The Catalan Catholic Church has registered 3,722 properties without the need to prove their ownership beforehand and in some cases in open conflict with the public. Under a Francoist law – generously extended in 1998 by José María Aznar until 2015 – the ecclesiastical hierarchy could register without any other requirement than the nothing stands in the way episcopal, in notarial functions, any property he considered his own.

The Department of Justice of the Generalitat, in an act that honors it, has decided to make public this catalog of properties with a feudal arbitrariness that in some cases clashes with the interests of municipalities and social entities. To resolve the disputes, Councilor Ester Capella has set up a mediation service. What is paradoxical about the case is the bonhomie, indulgence and understanding with which the right in general and much of the left has accepted this exercise of ecclesial appropriation in which the bishop seems to have regained functions proper to the Middle Ages, the good times of the gentlemen of gallows and knife. The fact is that both the PP and Citizens once refused to make known this catalog of properties that as a flagship – for those who lose memory – includes the very Catholic mosque of Córdoba. Well, if the right understands so little clerical obscurantism, it is much more incomprehensible that the PSOE, in its previous incarnation as a brief government alone, resorted to the courts to prevent the public from knowing the catalog of new registered properties by the Catholic Church.

Coincidence, or perhaps Divine Providence, has meant that this exercise in ecclesial arbitrariness — blessed by civil power — has coincided in time with another much more prosaic, secular history — in the sense of a lack of clerical orders. daily: that of those who have been deprived of the most basic by the crisis and little accompanied by democratic power.

On July 23, the Platform of People Affected by Mortgages (PAH), the Alliance against Energy Poverty (APE), the Observatory of Economic, Social and Cultural Rights (DESC) and the Public Health Agency of the Barcelona City Council, among others, released a study that between 2017 and 2020 tries to show the links between housing and basic supply insecurities and their repercussions on health. Through a survey of 415 people who in recent years approached the PAH or the APE for issues of housing emergency or cut off services such as electricity, gas or water, the report tries to photograph a situation with examples like those of Delia, Olga, Wendy, Sandra or Voski. Poverty has the face of a woman who in most cases is the head of a single-parent family, a term that is not included in the DIEC but is responsible for normalizing the stubborn reality.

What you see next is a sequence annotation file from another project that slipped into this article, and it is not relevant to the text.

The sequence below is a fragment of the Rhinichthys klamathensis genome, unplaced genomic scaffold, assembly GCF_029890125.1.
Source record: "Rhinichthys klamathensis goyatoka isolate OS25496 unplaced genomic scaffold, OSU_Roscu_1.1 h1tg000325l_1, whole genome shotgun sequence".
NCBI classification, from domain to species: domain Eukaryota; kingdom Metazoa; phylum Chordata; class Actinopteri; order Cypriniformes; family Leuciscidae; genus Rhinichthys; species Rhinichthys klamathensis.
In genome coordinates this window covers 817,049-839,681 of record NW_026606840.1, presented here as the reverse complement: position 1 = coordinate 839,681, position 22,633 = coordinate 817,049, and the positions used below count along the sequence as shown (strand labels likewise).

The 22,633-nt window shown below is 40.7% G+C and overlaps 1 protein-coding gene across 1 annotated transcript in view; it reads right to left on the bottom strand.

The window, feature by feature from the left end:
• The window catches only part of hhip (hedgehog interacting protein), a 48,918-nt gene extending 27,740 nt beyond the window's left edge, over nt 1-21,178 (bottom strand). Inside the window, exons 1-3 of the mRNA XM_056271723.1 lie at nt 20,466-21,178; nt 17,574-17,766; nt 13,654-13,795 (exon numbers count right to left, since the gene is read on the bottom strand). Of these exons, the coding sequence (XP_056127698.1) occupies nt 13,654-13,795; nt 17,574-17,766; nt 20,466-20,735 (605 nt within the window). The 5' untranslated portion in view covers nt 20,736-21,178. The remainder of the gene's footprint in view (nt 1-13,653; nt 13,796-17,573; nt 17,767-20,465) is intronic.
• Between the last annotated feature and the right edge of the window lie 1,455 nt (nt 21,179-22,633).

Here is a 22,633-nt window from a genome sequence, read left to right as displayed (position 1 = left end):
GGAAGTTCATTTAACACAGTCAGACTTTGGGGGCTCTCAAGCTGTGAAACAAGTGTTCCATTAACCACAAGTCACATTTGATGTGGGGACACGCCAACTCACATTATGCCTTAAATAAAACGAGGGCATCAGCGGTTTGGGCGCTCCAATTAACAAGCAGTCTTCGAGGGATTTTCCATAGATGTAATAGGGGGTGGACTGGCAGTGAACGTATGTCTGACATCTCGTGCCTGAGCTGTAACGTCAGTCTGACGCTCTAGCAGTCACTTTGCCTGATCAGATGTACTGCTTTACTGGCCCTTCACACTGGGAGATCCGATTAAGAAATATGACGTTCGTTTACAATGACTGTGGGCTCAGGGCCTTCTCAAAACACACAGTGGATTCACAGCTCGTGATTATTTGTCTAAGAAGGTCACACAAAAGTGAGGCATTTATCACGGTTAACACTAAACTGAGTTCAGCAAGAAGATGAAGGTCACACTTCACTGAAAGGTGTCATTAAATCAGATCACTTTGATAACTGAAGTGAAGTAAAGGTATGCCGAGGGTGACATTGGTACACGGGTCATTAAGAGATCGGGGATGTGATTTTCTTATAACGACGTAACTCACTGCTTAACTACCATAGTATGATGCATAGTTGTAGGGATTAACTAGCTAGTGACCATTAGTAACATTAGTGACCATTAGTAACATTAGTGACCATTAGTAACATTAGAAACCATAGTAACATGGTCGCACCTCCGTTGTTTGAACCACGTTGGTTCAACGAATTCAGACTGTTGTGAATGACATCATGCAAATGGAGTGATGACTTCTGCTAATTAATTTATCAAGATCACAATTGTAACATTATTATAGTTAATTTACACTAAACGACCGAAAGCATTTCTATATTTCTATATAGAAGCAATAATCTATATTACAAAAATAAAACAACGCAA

Delia, with two children, is an example of what happens in times of crisis and pandemic. He already had to make a donation in payment for his home in 2015. He agreed to a rent of 250 euros with the Blackstone fund thanks to the PAH. But Covid-19 has left her without the job of caring for an elderly person, for which she earned 650 euros a month. He will now have to renew his lease and is unable to cope with even the basic supplies.

Wendy, 48, lives with her two children in the Barcelona district of Trinitat Nova. He was the victim of an express eviction despite having paid the arrears of his rent. In the end, without resources, he chose to occupy a house in Abanca. He was without light for two years and four months. “I went downstairs because I felt I was committing a crime,” he recalls. In the dark, any night noise disturbed her. “My kids and I thought they would make us off the floor.” In the end, the pressure from the PAH led the Generalitat to buy the house and set a social rent. This situation of insecurity is taking its toll: 88.2% of women surveyed and 70.9% of men have poor mental health in a society in which organizations such as the PAH or the APE work to replace democratic powers. The picture left by the crisis is such that the effort after paying the rent leaves 14.8% of those consulted with negative income, 23.9% with zero income and 30% with less than 400 euros to spend the month .

Times of crisis show the contrast between the complicit attitude of the powers that be with ecclesiastical registrations and the free will with which they approach situations of social emergency.

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